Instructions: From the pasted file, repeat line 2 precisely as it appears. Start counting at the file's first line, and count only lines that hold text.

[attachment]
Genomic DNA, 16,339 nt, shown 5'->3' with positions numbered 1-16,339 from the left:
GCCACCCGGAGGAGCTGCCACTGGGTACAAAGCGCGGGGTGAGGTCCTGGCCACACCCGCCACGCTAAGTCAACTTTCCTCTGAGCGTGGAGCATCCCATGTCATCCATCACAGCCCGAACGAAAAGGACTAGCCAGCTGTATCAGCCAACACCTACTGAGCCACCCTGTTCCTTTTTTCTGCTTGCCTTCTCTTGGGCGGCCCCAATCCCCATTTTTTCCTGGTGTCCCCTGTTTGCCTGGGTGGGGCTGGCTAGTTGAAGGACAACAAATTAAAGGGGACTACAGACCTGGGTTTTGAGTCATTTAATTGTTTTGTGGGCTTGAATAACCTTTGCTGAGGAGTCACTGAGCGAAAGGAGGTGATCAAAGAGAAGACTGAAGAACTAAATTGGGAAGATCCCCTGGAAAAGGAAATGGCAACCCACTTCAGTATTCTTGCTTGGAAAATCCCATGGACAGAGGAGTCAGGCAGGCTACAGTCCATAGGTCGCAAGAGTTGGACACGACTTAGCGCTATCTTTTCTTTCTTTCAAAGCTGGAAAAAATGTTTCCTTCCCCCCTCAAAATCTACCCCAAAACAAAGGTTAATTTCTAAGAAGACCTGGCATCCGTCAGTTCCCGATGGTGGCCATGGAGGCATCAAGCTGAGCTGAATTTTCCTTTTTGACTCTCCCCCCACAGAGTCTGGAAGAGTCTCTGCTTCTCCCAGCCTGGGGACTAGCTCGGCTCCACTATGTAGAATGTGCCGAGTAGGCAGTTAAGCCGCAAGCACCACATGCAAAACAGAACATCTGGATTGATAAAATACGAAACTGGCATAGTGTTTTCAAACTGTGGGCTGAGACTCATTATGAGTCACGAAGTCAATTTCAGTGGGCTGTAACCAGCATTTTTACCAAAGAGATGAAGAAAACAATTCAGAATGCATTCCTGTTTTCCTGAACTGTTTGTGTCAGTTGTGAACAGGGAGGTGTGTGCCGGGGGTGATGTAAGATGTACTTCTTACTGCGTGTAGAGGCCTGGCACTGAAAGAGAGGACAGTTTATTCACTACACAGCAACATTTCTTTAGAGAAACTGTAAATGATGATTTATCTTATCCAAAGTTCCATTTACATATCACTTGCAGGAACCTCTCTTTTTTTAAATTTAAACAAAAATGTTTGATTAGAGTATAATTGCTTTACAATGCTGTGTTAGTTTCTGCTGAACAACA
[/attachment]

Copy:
GCCACCCGGAGGAGCTGCCACTGGGTACAAAGCGCGGGGTGAGGTCCTGGCCACACCCGCCACGCTAAGTCAACTTTCCTCTGAGCGTGGAGCATCCCATGTCATCCATCACAGCCCGAACGAAAAGGACTAGCCAGCTGTATCAGCCAACACCTACTGAGCCACCCTGTTCCTTTTTTCTGCTTGCCTTCTCTTGGGCGGCCCCAATCCCCATTTTTTCCTGGTGTCCCCTGTTTGCCTGGGTGGGGCTGGCTAGTTGAAGGACAACAAATTAAAGGGGACTACAGACCTGGGTTTTGAGTCATTTAATTGTTTTGTGGGCTTGAATAACCTTTGCTGAGGAGTCACTGAGCGAAAGGAGGTGATCAAAGAGAAGACTGAAGAACTAAATTGGGAAGATCCCCTGGAAAAGGAAATGGCAACCCACTTCAGTATTCTTGCTTGGAAAATCCCATGGACAGAGGAGTCAGGCAGGCTACAGTCCATAGGTCGCAAGAGTTGGACACGACTTAGCGCTATCTTTTCTTTCTTTCAAAGCTGGAAAAAATGTTTCCTTCCCCCCTCAAAATCTACCCCAAAACAAAGGTTAATTTCTAAGAAGACCTGGCATCCGTCAGTTCCCGATGGTGGCCATGGAGGCATCAAGCTGAGCTGAATTTTCCTTTTTGACTCTCCCCCCACAGAGTCTGGAAGAGTCTCTGCTTCTCCCAGCCTGGGGACTAGCTCGGCTCCACTATGTAGAATGTGCCGAGTAGGCAGTTAAGCCGCAAGCACCACATGCAAAACAGAACATCTGGATTGATAAAATACGAAACTGGCATAGTGTTTTCAAACTGTGGGCTGAGACTCATTATGAGTCACGAAGTCAATTTCAGTGGGCTGTAACCAGCATTTTTACCAAAGAGATGAAGAAAACAATTCAGAATGCATTCCTGTTTTCCTGAACTGTTTGTGTCAGTTGTGAACAGGGAGGTGTGTGCCGGGGGTGATGTAAGATGTACTTCTTACTGCGTGTAGAGGCCTGGCACTGAAAGAGAGGACAGTTTATTCACTACACAGCAACATTTCTTTAGAGAAACTGTAAATGATGATTTATCTTATCCAAAGTTCCATTTACATATCACTTGCAGGAACCTCTCTTTTTTTAAATTTAAACAAAAATGTTTGATTAGAGTATAATTGCTTTACAATGCTGTGTTAGTTTCTGCTGAACAACA